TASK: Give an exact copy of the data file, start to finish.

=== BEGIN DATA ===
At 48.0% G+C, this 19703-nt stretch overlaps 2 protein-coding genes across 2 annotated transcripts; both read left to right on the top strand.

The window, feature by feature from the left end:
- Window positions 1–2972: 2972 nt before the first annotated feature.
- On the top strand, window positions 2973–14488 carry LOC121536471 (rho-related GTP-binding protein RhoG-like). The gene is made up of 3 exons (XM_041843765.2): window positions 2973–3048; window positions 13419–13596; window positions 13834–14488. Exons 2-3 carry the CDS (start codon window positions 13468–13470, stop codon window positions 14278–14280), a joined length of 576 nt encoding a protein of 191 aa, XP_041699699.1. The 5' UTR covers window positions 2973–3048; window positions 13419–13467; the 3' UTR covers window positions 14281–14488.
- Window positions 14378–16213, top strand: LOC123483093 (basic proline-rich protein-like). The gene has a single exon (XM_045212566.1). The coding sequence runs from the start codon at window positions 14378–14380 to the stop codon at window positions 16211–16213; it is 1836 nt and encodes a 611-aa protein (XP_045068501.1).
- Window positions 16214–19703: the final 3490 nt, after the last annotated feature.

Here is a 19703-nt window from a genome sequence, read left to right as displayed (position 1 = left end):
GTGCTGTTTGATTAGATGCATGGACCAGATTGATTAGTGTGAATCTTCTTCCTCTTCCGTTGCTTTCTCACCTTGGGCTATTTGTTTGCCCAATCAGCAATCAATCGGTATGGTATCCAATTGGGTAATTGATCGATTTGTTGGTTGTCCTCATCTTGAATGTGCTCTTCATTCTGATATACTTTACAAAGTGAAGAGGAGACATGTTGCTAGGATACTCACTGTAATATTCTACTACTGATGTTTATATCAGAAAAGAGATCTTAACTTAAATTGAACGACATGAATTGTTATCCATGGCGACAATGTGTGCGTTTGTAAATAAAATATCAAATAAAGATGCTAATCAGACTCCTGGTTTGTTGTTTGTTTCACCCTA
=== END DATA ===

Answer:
At 48.0% G+C, this 19703-nt stretch overlaps 2 protein-coding genes across 2 annotated transcripts; both read left to right on the top strand.

The window, feature by feature from the left end:
- Window positions 1–2972: 2972 nt before the first annotated feature.
- On the top strand, window positions 2973–14488 carry LOC121536471 (rho-related GTP-binding protein RhoG-like). The gene is made up of 3 exons (XM_041843765.2): window positions 2973–3048; window positions 13419–13596; window positions 13834–14488. Exons 2-3 carry the CDS (start codon window positions 13468–13470, stop codon window positions 14278–14280), a joined length of 576 nt encoding a protein of 191 aa, XP_041699699.1. The 5' UTR covers window positions 2973–3048; window positions 13419–13467; the 3' UTR covers window positions 14281–14488.
- Window positions 14378–16213, top strand: LOC123483093 (basic proline-rich protein-like). The gene has a single exon (XM_045212566.1). The coding sequence runs from the start codon at window positions 14378–14380 to the stop codon at window positions 16211–16213; it is 1836 nt and encodes a 611-aa protein (XP_045068501.1).
- Window positions 16214–19703: the final 3490 nt, after the last annotated feature.

Here is a 19703-nt window from a genome sequence, read left to right as displayed (position 1 = left end):
GTGCTGTTTGATTAGATGCATGGACCAGATTGATTAGTGTGAATCTTCTTCCTCTTCCGTTGCTTTCTCACCTTGGGCTATTTGTTTGCCCAATCAGCAATCAATCGGTATGGTATCCAATTGGGTAATTGATCGATTTGTTGGTTGTCCTCATCTTGAATGTGCTCTTCATTCTGATATACTTTACAAAGTGAAGAGGAGACATGTTGCTAGGATACTCACTGTAATATTCTACTACTGATGTTTATATCAGAAAAGAGATCTTAACTTAAATTGAACGACATGAATTGTTATCCATGGCGACAATGTGTGCGTTTGTAAATAAAATATCAAATAAAGATGCTAATCAGACTCCTGGTTTGTTGTTTGTTTCACCCTA